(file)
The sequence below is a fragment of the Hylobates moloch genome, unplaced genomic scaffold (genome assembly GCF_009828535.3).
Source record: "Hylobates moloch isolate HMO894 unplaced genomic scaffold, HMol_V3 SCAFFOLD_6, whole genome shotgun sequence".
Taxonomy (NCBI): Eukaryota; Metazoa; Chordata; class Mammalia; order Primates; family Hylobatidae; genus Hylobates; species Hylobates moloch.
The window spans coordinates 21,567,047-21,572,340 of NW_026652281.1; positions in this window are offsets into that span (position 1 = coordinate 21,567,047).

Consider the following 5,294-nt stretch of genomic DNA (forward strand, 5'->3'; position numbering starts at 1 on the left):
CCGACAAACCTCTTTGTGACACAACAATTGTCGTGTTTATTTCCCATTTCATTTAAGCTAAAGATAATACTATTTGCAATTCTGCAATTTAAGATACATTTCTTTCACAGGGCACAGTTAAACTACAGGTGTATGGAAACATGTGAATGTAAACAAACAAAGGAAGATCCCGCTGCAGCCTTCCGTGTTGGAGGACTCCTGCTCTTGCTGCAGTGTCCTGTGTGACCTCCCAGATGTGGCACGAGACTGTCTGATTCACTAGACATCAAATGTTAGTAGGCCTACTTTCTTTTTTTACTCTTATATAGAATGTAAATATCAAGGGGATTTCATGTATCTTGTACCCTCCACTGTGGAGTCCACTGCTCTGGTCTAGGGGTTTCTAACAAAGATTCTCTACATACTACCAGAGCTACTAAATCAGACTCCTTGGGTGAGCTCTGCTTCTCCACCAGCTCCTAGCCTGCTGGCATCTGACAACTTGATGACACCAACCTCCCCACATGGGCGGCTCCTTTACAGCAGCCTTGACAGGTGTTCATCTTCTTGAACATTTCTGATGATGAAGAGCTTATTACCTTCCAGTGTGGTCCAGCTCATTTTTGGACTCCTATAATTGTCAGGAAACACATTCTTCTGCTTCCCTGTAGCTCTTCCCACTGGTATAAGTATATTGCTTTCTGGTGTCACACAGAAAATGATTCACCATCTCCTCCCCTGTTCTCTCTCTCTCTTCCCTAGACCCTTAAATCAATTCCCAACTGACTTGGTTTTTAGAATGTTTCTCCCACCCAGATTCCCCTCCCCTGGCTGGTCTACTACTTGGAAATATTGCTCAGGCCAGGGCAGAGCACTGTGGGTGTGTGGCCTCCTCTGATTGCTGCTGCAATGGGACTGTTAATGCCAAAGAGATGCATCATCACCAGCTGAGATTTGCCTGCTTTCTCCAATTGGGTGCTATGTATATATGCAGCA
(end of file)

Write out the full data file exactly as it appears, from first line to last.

The sequence below is a fragment of the Hylobates moloch genome, unplaced genomic scaffold (genome assembly GCF_009828535.3).
Source record: "Hylobates moloch isolate HMO894 unplaced genomic scaffold, HMol_V3 SCAFFOLD_6, whole genome shotgun sequence".
Taxonomy (NCBI): Eukaryota; Metazoa; Chordata; class Mammalia; order Primates; family Hylobatidae; genus Hylobates; species Hylobates moloch.
The window spans coordinates 21,567,047-21,572,340 of NW_026652281.1; positions in this window are offsets into that span (position 1 = coordinate 21,567,047).

Consider the following 5,294-nt stretch of genomic DNA (forward strand, 5'->3'; position numbering starts at 1 on the left):
CCGACAAACCTCTTTGTGACACAACAATTGTCGTGTTTATTTCCCATTTCATTTAAGCTAAAGATAATACTATTTGCAATTCTGCAATTTAAGATACATTTCTTTCACAGGGCACAGTTAAACTACAGGTGTATGGAAACATGTGAATGTAAACAAACAAAGGAAGATCCCGCTGCAGCCTTCCGTGTTGGAGGACTCCTGCTCTTGCTGCAGTGTCCTGTGTGACCTCCCAGATGTGGCACGAGACTGTCTGATTCACTAGACATCAAATGTTAGTAGGCCTACTTTCTTTTTTTACTCTTATATAGAATGTAAATATCAAGGGGATTTCATGTATCTTGTACCCTCCACTGTGGAGTCCACTGCTCTGGTCTAGGGGTTTCTAACAAAGATTCTCTACATACTACCAGAGCTACTAAATCAGACTCCTTGGGTGAGCTCTGCTTCTCCACCAGCTCCTAGCCTGCTGGCATCTGACAACTTGATGACACCAACCTCCCCACATGGGCGGCTCCTTTACAGCAGCCTTGACAGGTGTTCATCTTCTTGAACATTTCTGATGATGAAGAGCTTATTACCTTCCAGTGTGGTCCAGCTCATTTTTGGACTCCTATAATTGTCAGGAAACACATTCTTCTGCTTCCCTGTAGCTCTTCCCACTGGTATAAGTATATTGCTTTCTGGTGTCACACAGAAAATGATTCACCATCTCCTCCCCTGTTCTCTCTCTCTCTTCCCTAGACCCTTAAATCAATTCCCAACTGACTTGGTTTTTAGAATGTTTCTCCCACCCAGATTCCCCTCCCCTGGCTGGTCTACTACTTGGAAATATTGCTCAGGCCAGGGCAGAGCACTGTGGGTGTGTGGCCTCCTCTGATTGCTGCTGCAATGGGACTGTTAATGCCAAAGAGATGCATCATCACCAGCTGAGATTTGCCTGCTTTCTCCAATTGGGTGCTATGTATATATGCAGCA